The occasional, often ill-considered thoughts of a Roman Catholic permanent deacon who is ever grateful to God for his existence. Despite the strangeness we encounter in this life, all the suffering we witness and endure, being is good, so good I am sometimes unable to contain my joy. Deo gratias!

Saturday, October 22, 2011

Flannery O'Connor, Bishops, Government and Money

More on Flannery O'Connor. Yesterday, a few hours after I posted links to recordings of a reading and a lecture by Flannery O'Connor, I received an email from a friend asking me for more information about her. He had never heard of O'Connor and wanted to know something before investing in the books I had recommended in the post. So, for him and for others who might be thinking similar thoughts, here are a few additional links I trust will whet your appetite to get to know Flannery and her work.

Her publisher and friend, Robert Giroux, wrote a superb introduction to her collected short stories. You can read his introduction online here and purchase the published collection of 30-plus stories (including Giroux's introduction) here. If you're not familiar with O'Connor and her work, Giroux's comments will provide you with some wonderful insights.

I've also included a link to an audio file (about an hour long) that addresses four twentieth-century writers: Thomas Merton, Walker Percy, Flannery O'Connor, and Dorothy Day. It's an interview with Paul Elie who, a few years ago (2003), wrote a fascinating book about these four writers: The Life You Save May Be Your Own: An American Pilgrimage. Here's a link to the recorded NPR interview of Paul Elie answering questions on the four authors and his book about them: Paul Elie.

One more link, this one to a recent biography by Brad Gooch: Flannery: A Life of Flannery O'Connor. I don't fully agree with Gooch's emphasis when he addresses the role played by of her faith in her life and work, but despite a few minor disagreements, I truly enjoyed the book. It's well researched and very well written, and I recommend it to all wanting to know more about this remarkable woman.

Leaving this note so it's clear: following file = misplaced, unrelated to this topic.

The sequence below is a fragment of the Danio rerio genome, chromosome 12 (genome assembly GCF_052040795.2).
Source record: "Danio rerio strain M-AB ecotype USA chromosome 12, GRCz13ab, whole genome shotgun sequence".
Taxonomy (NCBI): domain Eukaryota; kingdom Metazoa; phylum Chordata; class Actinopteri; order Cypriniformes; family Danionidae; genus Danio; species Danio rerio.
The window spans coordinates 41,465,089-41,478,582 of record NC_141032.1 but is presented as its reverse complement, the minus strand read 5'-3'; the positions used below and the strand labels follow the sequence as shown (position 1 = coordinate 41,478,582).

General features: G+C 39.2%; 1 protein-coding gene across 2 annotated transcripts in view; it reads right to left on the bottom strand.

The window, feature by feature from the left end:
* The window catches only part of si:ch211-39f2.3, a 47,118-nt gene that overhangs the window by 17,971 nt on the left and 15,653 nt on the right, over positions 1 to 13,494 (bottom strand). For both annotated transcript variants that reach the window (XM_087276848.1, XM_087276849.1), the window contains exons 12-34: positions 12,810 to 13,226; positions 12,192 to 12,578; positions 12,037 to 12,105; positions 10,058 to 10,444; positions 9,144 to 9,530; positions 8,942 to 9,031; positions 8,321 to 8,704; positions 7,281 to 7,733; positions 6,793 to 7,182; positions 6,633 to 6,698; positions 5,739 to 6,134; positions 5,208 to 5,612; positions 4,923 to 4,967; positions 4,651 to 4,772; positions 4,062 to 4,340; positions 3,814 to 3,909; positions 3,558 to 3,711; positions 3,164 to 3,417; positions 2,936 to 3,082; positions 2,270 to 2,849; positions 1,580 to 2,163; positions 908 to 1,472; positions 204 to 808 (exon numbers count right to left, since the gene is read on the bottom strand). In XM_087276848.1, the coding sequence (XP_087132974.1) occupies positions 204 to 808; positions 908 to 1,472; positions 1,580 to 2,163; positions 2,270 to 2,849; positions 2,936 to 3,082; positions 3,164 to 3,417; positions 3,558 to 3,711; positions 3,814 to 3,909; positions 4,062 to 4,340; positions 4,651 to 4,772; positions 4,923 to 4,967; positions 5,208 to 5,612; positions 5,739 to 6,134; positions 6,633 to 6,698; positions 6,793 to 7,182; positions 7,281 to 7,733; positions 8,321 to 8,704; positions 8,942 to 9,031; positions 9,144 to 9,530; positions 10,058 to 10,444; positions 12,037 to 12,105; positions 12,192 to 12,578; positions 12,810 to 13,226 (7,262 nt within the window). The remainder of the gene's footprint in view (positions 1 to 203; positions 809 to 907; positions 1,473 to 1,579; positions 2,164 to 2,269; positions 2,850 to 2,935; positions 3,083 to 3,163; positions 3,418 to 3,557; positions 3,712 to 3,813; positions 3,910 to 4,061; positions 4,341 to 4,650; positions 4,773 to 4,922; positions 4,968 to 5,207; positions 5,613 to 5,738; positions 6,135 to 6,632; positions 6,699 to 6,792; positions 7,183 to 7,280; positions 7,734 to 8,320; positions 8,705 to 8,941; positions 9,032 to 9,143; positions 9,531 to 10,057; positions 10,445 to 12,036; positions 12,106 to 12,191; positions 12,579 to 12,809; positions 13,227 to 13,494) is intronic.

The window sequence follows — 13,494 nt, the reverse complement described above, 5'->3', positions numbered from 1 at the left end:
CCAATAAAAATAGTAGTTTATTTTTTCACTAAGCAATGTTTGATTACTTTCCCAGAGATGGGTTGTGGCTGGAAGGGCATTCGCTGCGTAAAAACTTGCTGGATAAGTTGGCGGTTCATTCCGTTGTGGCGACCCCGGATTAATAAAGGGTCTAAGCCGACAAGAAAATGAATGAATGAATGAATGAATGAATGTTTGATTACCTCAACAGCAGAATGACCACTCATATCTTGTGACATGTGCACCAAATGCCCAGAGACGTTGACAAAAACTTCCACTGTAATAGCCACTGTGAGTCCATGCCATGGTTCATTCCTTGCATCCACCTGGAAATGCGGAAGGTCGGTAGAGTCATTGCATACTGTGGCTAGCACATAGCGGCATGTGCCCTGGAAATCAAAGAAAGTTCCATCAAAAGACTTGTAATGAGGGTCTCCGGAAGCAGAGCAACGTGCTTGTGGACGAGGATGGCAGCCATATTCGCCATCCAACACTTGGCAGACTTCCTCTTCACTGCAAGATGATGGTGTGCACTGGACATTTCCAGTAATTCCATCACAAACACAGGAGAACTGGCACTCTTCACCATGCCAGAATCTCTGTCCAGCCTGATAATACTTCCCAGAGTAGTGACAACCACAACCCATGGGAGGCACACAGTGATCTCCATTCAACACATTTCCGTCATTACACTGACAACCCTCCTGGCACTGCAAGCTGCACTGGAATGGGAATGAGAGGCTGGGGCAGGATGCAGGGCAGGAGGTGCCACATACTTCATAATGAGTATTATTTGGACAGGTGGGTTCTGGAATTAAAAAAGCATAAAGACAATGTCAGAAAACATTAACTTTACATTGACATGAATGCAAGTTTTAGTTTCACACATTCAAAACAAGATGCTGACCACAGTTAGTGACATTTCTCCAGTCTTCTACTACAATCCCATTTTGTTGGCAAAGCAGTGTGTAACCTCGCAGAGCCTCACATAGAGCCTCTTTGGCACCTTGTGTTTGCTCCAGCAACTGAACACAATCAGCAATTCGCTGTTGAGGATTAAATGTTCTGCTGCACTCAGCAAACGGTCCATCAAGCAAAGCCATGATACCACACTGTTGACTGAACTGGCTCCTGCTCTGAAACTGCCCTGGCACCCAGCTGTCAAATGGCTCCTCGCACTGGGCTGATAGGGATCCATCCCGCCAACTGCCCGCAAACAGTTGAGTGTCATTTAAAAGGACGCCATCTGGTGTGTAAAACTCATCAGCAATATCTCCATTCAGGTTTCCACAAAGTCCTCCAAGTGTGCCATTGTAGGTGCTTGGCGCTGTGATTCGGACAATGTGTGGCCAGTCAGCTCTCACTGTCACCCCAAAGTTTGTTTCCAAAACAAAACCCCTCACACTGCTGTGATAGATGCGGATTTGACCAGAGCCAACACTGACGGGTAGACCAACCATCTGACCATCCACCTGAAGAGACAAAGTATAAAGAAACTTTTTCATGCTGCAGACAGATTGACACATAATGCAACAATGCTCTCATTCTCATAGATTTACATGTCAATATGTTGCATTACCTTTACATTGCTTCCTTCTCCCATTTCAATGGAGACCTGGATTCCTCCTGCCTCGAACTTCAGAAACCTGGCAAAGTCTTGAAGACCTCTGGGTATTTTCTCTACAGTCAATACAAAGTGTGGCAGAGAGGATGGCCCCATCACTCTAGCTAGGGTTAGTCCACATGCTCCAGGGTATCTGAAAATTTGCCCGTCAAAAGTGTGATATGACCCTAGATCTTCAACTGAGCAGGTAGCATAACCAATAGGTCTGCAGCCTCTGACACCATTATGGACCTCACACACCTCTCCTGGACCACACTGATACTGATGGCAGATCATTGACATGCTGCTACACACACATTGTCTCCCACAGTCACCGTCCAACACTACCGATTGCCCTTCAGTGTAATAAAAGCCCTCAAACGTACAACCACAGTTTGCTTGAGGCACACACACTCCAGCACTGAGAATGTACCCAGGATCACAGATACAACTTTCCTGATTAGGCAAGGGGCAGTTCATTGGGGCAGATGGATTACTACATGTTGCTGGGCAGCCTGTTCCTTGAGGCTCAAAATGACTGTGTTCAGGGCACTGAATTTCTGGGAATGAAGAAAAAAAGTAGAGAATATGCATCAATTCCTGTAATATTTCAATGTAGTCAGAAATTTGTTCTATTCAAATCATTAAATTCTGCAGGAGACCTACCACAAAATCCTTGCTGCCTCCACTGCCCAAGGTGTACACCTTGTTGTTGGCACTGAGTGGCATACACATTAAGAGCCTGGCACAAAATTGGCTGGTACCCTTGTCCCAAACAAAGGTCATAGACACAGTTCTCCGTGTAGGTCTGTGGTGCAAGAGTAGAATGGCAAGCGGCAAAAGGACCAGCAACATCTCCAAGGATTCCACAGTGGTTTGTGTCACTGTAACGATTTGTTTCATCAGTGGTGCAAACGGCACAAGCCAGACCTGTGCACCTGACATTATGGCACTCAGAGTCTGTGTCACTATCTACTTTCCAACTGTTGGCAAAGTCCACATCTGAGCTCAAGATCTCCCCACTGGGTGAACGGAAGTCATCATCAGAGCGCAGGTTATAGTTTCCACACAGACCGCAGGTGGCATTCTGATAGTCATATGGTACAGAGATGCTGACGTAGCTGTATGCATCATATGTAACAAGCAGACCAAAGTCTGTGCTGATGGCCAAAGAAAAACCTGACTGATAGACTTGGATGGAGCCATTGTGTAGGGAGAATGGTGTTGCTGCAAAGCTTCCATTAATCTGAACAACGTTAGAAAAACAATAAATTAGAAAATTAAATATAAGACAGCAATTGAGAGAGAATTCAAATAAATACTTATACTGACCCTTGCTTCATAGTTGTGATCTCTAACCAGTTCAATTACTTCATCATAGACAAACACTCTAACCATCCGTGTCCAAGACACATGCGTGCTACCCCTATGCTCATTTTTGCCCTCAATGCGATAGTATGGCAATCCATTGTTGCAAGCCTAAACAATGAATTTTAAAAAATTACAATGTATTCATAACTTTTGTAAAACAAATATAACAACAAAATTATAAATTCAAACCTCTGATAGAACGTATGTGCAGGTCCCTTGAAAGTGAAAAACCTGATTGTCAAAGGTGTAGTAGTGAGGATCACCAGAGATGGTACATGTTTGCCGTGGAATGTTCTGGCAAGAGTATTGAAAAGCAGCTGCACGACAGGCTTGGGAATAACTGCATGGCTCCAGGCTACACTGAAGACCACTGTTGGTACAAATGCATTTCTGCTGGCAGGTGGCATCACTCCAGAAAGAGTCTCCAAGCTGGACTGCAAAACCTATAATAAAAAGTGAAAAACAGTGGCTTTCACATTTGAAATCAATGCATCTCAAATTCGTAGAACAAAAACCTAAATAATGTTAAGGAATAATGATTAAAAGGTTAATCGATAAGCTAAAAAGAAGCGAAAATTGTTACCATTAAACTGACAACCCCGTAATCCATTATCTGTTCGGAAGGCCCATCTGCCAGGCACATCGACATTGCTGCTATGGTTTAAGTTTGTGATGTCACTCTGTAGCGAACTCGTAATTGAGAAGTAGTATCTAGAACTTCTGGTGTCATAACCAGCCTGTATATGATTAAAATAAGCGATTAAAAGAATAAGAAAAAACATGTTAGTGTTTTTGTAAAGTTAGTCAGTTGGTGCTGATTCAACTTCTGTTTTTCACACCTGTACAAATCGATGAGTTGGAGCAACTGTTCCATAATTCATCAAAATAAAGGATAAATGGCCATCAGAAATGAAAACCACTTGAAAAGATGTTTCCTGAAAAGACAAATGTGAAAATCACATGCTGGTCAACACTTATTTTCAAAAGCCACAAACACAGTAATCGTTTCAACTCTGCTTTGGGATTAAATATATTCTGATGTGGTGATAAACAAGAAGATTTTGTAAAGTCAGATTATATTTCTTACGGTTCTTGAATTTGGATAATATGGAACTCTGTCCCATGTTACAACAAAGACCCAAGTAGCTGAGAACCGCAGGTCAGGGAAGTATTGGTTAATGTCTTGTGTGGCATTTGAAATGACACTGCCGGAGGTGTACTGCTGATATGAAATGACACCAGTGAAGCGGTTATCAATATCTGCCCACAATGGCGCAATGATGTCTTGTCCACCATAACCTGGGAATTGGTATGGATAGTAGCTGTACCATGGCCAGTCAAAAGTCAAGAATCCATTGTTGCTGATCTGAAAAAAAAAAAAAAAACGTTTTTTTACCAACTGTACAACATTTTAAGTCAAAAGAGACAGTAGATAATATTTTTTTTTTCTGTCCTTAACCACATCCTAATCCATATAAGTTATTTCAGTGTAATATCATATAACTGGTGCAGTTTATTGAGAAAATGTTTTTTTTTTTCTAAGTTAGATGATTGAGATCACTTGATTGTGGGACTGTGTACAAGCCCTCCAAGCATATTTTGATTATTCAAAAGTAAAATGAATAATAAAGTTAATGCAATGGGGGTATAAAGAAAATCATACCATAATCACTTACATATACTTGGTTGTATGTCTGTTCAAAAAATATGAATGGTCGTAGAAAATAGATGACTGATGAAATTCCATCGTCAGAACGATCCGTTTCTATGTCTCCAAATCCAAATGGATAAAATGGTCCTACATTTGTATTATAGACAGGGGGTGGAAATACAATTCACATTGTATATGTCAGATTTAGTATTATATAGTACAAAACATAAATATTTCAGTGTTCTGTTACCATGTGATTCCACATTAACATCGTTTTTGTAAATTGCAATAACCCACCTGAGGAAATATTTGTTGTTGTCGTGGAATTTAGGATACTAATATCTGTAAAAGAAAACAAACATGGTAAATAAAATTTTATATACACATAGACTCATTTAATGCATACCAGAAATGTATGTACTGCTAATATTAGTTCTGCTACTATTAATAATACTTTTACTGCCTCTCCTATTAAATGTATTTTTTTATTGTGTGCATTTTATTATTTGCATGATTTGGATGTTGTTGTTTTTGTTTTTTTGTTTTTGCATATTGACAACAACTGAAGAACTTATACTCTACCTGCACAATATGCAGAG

The Bishops and the Obama Administration. Cardinal Sean O'Malley, Archbishop of Boston, ordained me about 15 years ago when he was Bishop of Fall River. And because I love the man I'm a regular reader of his blog. Last week the cardinal included a post in that blog about a recent decision by the Obama administration that prohibits the US Bishops' Migration and Refugee Services from receiving grant funds to help victims of human trafficking receive food, clothing and medical care. These victims -- men, women and children -- in their desperation have been either fraudulently recruited or overtly kidnapped and placed in slavery-like conditions. And why will the Church no longer receive grants for this work? The US Catholic Bishops, upholding the moral teachings of the Catholic Church, will not refer these victims for abortion, sterilization and other similar anti-life services.

In his blog posting, Cardinal Sean includes an excerpt from the US Bishops' USCCB Media Blog written by Sister Mary Ann Walsh in which she describes the situation and its causes. She refers to the emerging policy of the administration's Department of Health and Human Services (HHS) as the "ABC Rule"; that is, the "Anybody But Catholics" rule.

Do you recall the president's promise to guarantee the protection of conscience in such matters? Apparently it's a promise that neither the president nor anyone else in his administration remembers. Of course, this is what happens when the Church cozies up to the government at any level for the sake of sharing in the distribution of public funds. Eventually, government bureaucrats and their political ideologue bosses will try to enforce their will on the Church. This situation with the bishops' Migration and Refugee Services is a typical example.

Last weekend the deacons of the Diocese of Orlando took part in a weekend-long workshop put on by Catholic Relief Services, the US Bishops' international charitable arm. As you might imagine we heard many discouraging statistics about worldwide poverty, hunger and disease, but for me the most depressing statistic was that Catholic Relief Services receives 60% of its funding from federal government grants. CRS does much wonderful work throughout the world, but its dependence on government funding is problematic at best and will not lead to good. Instead of telling us to call our senators and representatives asking for more federal funds, perhaps they should be telling us to encourage our parishioners to give directly to CRS.

It all makes one wonder: Where are our bishops? These Church-sponsored organizations should be fully funded by the Church without the need to accept any public funds, thus frustrating the government's desire to suppress or even distort the Church's moral teaching. To do otherwise is to ignore the Great Commission that Jesus gave His Church [Matthew 28:19-20]. Is our faith as the One, Holy, Catholic and Apostolic Church so weak that we have forgotten the power of prayer, that we no longer believe that "with God all things are possible"? As a Church we should be storming heaven with our prayers asking for God's intervention and mercy in the lives of His people who suffer so much. And the bishops should be taking these needs directly to the faithful in the pews, explaining the need and making clear the Gospel mandate to address that need. It's a mandate that applies to all of us as Jesus made abundantly clear [See Matthew 25: 31-46], and it demands a generous response in money, time and service. By ignoring it we place our very souls in jeopardy.

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